Other useful student associations to join: The International Law Students Association (ILSA), the European Law Students Association (ELSA).

Global connections after you graduate

Global LLM connections

International Associations: While national associations provide valuable focus on issues relevant to your legal jurisdiction, the frequency of inter-jurisdictional transactions these days calls for up-to-date understanding of how things are done further afield. Having a network of legal professionals to call on in other countries will be a definite advantage. There are international associations for general legal practice, for instance the International Bar Association, which has law societies and individual lawyers (barristers and solicitors) as members. There are also international associations for specific practice areas, from intellectual property law to media law or sports law. We’ve provided a few examples below but it could be helpful to do a bit more research on international organisations set up for your area of law:

Centre for International Environmental Law, European Communities Trade Mark Association, International Academy of Matrimonial Lawyers, International Association of Constitutional Law, International Association for the Protection of Intellectual Property, International Association of Sports Law, International Tax Planning Association, International Technology Law Association, International Trade Mark Association, Pan-European Organisation of Personal Injury Lawyers.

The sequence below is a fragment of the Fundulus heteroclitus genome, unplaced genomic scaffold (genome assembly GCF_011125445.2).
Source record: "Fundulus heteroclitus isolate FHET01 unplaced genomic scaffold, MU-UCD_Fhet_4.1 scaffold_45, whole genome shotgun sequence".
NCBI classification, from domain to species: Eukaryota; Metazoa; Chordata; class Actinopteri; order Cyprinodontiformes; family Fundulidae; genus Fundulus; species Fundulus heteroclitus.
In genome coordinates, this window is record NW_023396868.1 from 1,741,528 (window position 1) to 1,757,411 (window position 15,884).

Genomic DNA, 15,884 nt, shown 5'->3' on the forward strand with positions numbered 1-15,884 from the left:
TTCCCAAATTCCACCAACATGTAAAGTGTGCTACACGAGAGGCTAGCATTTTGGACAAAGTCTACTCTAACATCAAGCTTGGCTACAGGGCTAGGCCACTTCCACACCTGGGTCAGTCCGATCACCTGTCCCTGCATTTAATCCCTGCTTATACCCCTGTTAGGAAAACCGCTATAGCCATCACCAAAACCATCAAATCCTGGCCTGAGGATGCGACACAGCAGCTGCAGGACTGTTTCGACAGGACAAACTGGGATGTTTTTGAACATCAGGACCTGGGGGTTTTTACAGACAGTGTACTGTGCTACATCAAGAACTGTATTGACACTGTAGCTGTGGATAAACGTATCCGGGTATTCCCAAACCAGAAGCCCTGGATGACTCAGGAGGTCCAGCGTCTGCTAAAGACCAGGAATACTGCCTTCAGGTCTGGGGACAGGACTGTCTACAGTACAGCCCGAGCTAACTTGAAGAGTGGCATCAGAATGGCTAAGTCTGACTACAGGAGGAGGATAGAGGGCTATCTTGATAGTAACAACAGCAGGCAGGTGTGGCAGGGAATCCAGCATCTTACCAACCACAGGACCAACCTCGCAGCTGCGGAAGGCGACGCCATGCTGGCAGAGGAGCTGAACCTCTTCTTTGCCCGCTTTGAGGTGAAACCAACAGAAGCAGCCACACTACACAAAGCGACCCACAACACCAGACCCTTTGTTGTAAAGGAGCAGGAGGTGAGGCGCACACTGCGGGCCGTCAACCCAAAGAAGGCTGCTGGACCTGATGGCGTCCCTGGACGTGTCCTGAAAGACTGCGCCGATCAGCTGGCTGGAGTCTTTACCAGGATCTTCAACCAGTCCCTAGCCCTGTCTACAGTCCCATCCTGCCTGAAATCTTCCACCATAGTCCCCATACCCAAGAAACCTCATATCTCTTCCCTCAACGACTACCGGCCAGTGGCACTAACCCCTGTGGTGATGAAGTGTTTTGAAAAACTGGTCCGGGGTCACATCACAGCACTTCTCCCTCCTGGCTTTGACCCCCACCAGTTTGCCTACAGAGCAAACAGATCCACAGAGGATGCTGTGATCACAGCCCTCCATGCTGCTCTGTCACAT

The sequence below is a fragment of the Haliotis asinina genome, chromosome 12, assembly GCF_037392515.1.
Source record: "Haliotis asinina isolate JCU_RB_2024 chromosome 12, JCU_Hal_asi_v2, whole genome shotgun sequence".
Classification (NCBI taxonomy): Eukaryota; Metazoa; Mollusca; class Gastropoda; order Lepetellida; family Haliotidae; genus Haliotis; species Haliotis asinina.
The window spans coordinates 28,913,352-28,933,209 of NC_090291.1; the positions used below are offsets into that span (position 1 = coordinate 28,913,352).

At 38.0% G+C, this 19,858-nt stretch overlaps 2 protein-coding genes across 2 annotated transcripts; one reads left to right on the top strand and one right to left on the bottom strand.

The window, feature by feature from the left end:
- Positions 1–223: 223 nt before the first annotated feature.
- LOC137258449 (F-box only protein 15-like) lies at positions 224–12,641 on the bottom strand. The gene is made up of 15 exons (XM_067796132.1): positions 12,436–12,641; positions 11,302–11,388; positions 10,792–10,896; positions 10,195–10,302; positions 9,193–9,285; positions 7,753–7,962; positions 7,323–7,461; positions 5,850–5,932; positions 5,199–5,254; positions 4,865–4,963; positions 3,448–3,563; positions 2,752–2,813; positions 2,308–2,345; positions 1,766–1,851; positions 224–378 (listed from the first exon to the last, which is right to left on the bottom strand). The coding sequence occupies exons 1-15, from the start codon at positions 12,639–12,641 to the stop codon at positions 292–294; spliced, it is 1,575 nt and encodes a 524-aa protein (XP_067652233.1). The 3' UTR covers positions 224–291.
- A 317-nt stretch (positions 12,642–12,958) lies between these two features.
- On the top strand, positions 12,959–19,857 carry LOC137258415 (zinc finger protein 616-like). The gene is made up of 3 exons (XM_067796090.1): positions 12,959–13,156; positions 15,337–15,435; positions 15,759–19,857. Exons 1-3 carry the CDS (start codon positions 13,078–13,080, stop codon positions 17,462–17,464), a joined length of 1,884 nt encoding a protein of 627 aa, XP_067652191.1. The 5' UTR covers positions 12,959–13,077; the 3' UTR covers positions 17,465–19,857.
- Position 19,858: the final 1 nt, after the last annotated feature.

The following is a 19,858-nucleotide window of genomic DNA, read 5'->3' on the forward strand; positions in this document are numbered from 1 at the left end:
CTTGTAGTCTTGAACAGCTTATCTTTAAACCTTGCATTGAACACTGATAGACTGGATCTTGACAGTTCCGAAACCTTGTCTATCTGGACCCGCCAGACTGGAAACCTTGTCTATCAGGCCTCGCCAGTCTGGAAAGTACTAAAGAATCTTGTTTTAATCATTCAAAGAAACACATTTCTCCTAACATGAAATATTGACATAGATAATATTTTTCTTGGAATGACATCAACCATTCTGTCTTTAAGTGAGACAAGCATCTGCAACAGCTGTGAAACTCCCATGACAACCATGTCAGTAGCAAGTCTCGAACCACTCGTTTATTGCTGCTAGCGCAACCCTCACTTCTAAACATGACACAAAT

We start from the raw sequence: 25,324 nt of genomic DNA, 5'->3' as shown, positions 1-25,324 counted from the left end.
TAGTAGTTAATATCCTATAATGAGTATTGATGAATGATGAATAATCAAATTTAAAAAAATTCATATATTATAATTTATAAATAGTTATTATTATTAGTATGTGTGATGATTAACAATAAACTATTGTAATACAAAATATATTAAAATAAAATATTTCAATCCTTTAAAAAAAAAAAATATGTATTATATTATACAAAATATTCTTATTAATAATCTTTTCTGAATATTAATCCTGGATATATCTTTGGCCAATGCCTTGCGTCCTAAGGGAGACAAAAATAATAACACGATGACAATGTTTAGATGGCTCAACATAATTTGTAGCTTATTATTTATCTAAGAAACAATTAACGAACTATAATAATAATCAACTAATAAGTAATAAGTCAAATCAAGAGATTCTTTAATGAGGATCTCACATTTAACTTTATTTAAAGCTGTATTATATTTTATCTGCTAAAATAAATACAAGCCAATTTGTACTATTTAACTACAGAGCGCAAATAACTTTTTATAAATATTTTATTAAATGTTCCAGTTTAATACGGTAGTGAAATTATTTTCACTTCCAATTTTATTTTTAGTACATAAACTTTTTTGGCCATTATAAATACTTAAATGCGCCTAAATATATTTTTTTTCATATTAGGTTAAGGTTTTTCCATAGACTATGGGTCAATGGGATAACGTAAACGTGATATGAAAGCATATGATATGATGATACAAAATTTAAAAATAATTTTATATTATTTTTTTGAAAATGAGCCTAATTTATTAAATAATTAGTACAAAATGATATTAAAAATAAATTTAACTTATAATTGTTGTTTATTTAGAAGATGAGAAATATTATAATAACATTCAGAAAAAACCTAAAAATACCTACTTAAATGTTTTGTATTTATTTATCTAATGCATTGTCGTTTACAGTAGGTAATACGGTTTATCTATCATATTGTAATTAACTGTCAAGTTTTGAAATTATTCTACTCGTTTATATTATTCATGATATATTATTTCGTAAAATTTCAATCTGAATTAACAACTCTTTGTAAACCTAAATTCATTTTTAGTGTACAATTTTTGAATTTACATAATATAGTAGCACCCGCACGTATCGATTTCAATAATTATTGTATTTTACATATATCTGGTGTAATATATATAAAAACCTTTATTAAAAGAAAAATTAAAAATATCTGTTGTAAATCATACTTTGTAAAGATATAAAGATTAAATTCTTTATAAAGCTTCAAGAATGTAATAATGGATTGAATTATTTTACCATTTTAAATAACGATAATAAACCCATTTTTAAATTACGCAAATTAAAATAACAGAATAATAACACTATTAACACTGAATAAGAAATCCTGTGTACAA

Niche associations: These associations were set up for select groups of lawyers with a common background, history or purpose to have greater influence on the profession, for instance the Commonwealth Lawyers Association, the Criminal Bar Association of England & Wales, the Muslim Lawyers Guild or the International Federation of Women Lawyers. In some cases these niche associations are a sub-group of larger organisations. Niche associations tend to be smaller than the general associations and thus present more of an opportunity to meet and get to know senior professionals. Securing a mentor within a smaller niche association of a few hundred or thousand members could also be a lot easier than within an organisation with tens of thousands of members.

Non negotiable associations: Certain associations are non-negotiable; for instance in the US, qualified lawyers must be members of the American Bar Association. In the UK, the Law Society and the Law Society of Scotland provide representation, accreditation and training for solicitors in England & Wales and Scotland respectively, while the Bar Council and the Faculty of Advocates do the same for barristers in England & Wales and in Scotland. With these sorts of associations, membership is not viewed as optional and so it would be more a case of ensuring you keep your membership up-to-date and pay your membership dues promptly!